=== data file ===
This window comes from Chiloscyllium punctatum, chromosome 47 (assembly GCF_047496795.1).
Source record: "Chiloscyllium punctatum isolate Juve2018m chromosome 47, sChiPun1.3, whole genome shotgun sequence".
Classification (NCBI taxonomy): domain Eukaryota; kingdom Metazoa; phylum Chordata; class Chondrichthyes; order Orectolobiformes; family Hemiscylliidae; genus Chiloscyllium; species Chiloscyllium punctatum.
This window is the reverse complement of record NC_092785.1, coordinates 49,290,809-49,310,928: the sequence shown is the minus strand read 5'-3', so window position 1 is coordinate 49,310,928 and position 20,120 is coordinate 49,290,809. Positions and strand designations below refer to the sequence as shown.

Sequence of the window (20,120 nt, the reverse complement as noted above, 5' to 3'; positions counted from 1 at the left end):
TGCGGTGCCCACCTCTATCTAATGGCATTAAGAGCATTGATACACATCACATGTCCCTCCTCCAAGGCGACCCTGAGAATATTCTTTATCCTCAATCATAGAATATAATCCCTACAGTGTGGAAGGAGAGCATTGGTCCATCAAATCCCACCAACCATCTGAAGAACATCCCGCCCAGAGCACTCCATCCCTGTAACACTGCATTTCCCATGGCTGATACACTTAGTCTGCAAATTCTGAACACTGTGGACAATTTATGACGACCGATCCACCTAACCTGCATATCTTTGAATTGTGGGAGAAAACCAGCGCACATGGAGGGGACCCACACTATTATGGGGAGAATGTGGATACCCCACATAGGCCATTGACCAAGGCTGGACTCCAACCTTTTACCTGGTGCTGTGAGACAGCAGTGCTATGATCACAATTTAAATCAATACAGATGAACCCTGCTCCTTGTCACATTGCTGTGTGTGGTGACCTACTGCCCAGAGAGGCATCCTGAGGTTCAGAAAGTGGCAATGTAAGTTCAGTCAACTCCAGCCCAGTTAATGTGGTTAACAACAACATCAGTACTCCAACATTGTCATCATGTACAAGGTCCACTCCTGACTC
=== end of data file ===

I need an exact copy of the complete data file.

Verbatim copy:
This window comes from Chiloscyllium punctatum, chromosome 47 (assembly GCF_047496795.1).
Source record: "Chiloscyllium punctatum isolate Juve2018m chromosome 47, sChiPun1.3, whole genome shotgun sequence".
Classification (NCBI taxonomy): domain Eukaryota; kingdom Metazoa; phylum Chordata; class Chondrichthyes; order Orectolobiformes; family Hemiscylliidae; genus Chiloscyllium; species Chiloscyllium punctatum.
This window is the reverse complement of record NC_092785.1, coordinates 49,290,809-49,310,928: the sequence shown is the minus strand read 5'-3', so window position 1 is coordinate 49,310,928 and position 20,120 is coordinate 49,290,809. Positions and strand designations below refer to the sequence as shown.

Sequence of the window (20,120 nt, the reverse complement as noted above, 5' to 3'; positions counted from 1 at the left end):
TGCGGTGCCCACCTCTATCTAATGGCATTAAGAGCATTGATACACATCACATGTCCCTCCTCCAAGGCGACCCTGAGAATATTCTTTATCCTCAATCATAGAATATAATCCCTACAGTGTGGAAGGAGAGCATTGGTCCATCAAATCCCACCAACCATCTGAAGAACATCCCGCCCAGAGCACTCCATCCCTGTAACACTGCATTTCCCATGGCTGATACACTTAGTCTGCAAATTCTGAACACTGTGGACAATTTATGACGACCGATCCACCTAACCTGCATATCTTTGAATTGTGGGAGAAAACCAGCGCACATGGAGGGGACCCACACTATTATGGGGAGAATGTGGATACCCCACATAGGCCATTGACCAAGGCTGGACTCCAACCTTTTACCTGGTGCTGTGAGACAGCAGTGCTATGATCACAATTTAAATCAATACAGATGAACCCTGCTCCTTGTCACATTGCTGTGTGTGGTGACCTACTGCCCAGAGAGGCATCCTGAGGTTCAGAAAGTGGCAATGTAAGTTCAGTCAACTCCAGCCCAGTTAATGTGGTTAACAACAACATCAGTACTCCAACATTGTCATCATGTACAAGGTCCACTCCTGACTC